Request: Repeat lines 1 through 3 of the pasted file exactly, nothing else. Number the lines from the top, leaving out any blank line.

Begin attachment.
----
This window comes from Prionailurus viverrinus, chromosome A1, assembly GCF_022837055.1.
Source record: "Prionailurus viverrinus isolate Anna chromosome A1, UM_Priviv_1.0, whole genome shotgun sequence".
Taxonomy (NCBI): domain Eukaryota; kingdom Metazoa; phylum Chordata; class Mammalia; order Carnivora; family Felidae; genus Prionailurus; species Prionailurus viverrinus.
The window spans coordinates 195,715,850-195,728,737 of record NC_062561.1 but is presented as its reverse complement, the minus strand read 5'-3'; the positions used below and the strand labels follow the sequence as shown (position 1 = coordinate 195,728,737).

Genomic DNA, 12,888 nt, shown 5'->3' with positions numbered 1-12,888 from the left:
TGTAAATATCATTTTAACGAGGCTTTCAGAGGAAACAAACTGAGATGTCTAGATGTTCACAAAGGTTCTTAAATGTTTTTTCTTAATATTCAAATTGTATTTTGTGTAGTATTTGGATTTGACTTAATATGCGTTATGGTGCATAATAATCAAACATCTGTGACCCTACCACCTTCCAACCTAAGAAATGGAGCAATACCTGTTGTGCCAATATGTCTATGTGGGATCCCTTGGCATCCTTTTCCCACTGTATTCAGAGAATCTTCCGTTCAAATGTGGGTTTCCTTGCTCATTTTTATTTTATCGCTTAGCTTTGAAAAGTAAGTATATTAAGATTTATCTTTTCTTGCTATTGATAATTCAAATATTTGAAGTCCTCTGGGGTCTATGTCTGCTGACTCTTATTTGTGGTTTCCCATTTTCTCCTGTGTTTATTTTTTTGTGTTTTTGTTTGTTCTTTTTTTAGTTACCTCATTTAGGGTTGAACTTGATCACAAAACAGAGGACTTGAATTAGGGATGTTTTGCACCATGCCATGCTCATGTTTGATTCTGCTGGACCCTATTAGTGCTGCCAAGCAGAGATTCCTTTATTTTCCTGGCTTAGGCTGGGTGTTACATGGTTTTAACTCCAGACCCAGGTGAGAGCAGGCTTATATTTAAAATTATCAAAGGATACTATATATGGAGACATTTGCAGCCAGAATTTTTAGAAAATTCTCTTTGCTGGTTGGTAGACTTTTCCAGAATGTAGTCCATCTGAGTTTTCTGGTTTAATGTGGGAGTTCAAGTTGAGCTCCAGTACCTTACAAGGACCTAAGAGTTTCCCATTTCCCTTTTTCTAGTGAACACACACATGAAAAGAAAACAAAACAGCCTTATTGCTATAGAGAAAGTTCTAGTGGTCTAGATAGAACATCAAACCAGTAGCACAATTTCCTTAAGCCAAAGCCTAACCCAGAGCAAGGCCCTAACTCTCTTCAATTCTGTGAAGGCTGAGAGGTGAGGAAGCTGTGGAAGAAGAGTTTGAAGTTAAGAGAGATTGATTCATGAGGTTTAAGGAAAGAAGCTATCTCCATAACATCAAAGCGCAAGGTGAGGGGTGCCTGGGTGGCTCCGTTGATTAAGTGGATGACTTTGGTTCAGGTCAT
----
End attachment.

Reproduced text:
This window comes from Prionailurus viverrinus, chromosome A1, assembly GCF_022837055.1.
Source record: "Prionailurus viverrinus isolate Anna chromosome A1, UM_Priviv_1.0, whole genome shotgun sequence".
Taxonomy (NCBI): domain Eukaryota; kingdom Metazoa; phylum Chordata; class Mammalia; order Carnivora; family Felidae; genus Prionailurus; species Prionailurus viverrinus.